After most of those figures were disputed in the presentence report, the government claimed in their most recent objection that I should be punished according to the intended financial impact that I intended to cause. The government tries to assume my intentions and then claims, “This is consistent with the testimony that Mr. DeChristopher provided at trial, admitting that his intention was to cause financial harm to others with whom he disagreed.” Now I didn’t get to say a whole lot at the trial, so it was pretty easy to look back through the transcripts. The statement claimed by the government never happened. There was nothing even close enough to make their statement a paraphrase or artistic license. This statement in the government’s objection is a complete fiction. Mr Huber’s inability to judge my intent is revealed in this case by the degree to which he underestimates my ambition. The truth is that my intention, then as now, was to expose, embarrass and hold accountable the oil industry to the extent that it cuts into the $100 billion in annual profits that it makes through exploitation. I actually intended for my actions to play a role in the wide variety of actions that steer the country toward a clean energy economy where those $100 billion in oil profits are completely eliminated. When I read Mr Huber’s new logic, I was terrified to consider that my slightly unrealistic intention to have a $100 billion impact will fetch me several consecutive life sentences. Luckily this reasoning is as unrealistic as it is silly.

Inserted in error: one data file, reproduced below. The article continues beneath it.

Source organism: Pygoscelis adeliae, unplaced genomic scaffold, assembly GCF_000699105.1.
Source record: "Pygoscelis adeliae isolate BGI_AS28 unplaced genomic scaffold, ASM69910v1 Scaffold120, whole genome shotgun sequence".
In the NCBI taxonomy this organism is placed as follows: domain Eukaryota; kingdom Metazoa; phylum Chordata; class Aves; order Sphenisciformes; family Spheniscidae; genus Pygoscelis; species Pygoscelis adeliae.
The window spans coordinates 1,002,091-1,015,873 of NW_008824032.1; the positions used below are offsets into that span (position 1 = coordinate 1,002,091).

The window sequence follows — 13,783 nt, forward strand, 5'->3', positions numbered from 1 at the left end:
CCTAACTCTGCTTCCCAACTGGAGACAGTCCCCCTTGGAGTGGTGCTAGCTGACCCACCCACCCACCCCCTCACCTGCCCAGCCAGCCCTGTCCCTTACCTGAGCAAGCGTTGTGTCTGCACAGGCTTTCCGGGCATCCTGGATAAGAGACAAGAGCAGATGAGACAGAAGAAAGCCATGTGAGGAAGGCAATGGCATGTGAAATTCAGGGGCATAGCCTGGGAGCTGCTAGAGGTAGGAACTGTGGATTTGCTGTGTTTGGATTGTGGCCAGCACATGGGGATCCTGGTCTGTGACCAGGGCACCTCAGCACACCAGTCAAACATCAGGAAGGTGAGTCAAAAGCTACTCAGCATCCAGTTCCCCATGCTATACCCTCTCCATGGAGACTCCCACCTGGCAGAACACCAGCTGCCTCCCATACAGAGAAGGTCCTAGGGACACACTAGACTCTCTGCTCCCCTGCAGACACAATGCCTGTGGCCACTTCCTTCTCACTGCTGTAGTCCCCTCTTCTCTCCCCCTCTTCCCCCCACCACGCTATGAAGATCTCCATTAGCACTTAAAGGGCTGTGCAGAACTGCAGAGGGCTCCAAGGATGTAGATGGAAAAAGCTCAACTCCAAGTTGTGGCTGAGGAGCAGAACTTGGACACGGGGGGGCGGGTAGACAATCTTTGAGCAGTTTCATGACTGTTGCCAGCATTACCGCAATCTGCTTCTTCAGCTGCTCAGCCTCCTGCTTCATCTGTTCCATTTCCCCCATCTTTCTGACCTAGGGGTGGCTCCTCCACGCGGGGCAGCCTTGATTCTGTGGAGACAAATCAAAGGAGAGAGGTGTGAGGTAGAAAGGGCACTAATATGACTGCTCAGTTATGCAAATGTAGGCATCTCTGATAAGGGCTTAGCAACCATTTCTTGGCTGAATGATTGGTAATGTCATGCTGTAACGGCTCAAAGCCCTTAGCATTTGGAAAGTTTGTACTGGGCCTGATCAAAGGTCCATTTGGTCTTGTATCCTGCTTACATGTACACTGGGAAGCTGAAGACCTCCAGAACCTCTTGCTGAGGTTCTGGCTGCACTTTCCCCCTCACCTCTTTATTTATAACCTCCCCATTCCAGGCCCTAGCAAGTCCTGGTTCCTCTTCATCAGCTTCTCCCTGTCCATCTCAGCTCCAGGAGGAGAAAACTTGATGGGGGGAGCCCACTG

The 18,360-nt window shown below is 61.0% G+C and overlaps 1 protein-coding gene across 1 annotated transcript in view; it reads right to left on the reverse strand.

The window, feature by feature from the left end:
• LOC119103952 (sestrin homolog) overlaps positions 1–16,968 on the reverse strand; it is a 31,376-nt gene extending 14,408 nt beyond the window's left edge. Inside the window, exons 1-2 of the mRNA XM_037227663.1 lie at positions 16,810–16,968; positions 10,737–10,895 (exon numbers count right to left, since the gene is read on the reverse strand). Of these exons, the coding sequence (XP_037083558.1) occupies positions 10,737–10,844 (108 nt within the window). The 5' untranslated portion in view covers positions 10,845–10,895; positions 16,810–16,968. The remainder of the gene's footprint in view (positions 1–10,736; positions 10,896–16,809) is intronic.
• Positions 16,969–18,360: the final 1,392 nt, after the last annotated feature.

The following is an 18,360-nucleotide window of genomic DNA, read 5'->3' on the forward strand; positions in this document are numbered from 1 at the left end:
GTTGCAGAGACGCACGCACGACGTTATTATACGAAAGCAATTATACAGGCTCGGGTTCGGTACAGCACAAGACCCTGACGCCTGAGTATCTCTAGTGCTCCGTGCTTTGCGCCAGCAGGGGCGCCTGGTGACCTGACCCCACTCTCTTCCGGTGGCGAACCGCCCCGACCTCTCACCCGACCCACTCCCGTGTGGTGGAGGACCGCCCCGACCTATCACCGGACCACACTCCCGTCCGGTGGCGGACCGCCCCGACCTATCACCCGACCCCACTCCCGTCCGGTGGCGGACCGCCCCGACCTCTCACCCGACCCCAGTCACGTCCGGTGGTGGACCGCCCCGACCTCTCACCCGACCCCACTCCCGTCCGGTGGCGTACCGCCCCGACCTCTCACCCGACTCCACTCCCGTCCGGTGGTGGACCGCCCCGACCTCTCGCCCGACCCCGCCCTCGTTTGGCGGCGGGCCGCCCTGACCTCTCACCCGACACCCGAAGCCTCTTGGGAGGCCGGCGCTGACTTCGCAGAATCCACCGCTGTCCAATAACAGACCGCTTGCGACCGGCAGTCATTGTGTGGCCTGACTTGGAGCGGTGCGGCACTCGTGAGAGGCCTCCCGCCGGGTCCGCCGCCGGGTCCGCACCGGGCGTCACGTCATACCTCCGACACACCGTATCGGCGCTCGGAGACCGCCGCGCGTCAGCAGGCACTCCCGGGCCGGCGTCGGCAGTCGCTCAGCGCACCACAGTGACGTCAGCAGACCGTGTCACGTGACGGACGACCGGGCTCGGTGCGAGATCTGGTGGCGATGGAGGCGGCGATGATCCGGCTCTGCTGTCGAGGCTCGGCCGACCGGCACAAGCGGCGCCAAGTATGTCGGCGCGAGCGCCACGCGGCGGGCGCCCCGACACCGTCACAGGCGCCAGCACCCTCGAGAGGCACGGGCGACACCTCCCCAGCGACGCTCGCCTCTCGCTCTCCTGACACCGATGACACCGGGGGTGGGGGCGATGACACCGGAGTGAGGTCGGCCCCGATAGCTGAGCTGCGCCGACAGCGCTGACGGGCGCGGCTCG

A more serious look at my intentions is found in Mr Huber’s attempt to find contradictions in my statements. Mr Huber points out that in public I acted proud of my actions and treated it like a success, while in our sentencing memorandum we claimed that my actions led to “no loss.” On the one hand I think it was a success, and yet I claim it there was no loss. Success, but no loss. Mr Huber presents these ideas as mutually contradictory and obvious proof that I was either dishonest or backing down from my convictions. But for success to be contradictory to no loss, there has to be another assumption. One has to assume that my intent was to cause a loss. But the only loss that I intended to cause was the loss of secrecy by which the government gave away public property for private profit. As I actually stated in the trial, my intent was to shine a light on a corrupt process and get the government to take a second look at how this auction was conducted. The success of that intent is not dependent on any loss. I knew that if I was completely off base, and the government took that second look and decided that nothing was wrong with that auction, the cost of my action would be another day’s salary for the auctioneer and some minor costs of re-auctioning the parcels. But if I was right about the irregularities of the auction, I knew that allowing the auction to proceed would mean the permanent loss of lands better suited for other purposes and the permanent loss of a safe climate. The intent was to prevent loss, but again that is a matter of perspective.